Communication across cancer boundaries

Kaori Yagasaki, Hiroko Komatsu


Background: Cancer patients can be socially isolated and lonely. The general public still has negative attitudes toward cancer and cancer patients. It is important for cancer patients to have a supportive environment and to connect with other people.

Methods: We conducted a qualitative study with two focus group interviews of eight persons using a grounded theory approach to understand ordinary people’s perceptions of cancer and cancer patients, and to explore their experience of interacting with the patients.

Results: This study revealed “Communication across cancer boundaries” as a core category with six themes: “negative assumptions,” “social stigma,” “communication boundaries,” “transforming perceptions of cancer patients through interactions,” “building communication competence,” and “awakening empathy.” The ordinary people still had negative assumptions about cancer and cancer patients, leading to social stigma and creating communication boundaries. The experience of interaction with a cancer patient, however, altered their views on cancer patients, and reminded them of the need for communication competence to create a relationship with empathy.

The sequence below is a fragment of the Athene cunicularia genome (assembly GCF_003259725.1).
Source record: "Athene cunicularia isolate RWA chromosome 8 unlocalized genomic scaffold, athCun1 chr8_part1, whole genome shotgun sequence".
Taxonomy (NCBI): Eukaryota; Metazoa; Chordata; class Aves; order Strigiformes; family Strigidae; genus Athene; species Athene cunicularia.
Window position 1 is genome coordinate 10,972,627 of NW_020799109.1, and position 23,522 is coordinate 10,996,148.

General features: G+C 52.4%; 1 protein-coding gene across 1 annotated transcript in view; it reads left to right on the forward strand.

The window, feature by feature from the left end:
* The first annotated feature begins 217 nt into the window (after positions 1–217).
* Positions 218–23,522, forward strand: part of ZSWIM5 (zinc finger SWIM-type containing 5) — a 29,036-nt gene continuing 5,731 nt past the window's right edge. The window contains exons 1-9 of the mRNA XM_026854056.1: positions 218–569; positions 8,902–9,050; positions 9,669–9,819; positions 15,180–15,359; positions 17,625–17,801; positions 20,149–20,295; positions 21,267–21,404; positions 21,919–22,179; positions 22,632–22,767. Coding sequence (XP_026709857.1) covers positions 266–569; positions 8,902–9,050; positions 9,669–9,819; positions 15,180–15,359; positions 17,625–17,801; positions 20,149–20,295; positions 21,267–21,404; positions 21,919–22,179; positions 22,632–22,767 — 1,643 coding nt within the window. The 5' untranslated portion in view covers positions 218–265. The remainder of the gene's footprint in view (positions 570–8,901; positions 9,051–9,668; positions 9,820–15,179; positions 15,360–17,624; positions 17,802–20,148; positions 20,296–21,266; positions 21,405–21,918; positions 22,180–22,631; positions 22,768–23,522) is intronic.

Conclusions: The results of this study provided unique insights into ordinary people’s views on cancer and cancer patients. Health care providers should understand how ordinary people perceive cancer patients, and provide education and they should provide information to both cancer patients and the general public. A society’s greater understanding of cancer and cancer patients enables the society to provide an empathetic community where cancer is no longer seen as a taboo and stigmatized.

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Journal of Nursing Education and Practice

ISSN 1925-4040 (Print)   ISSN 1925-4059 (Online)

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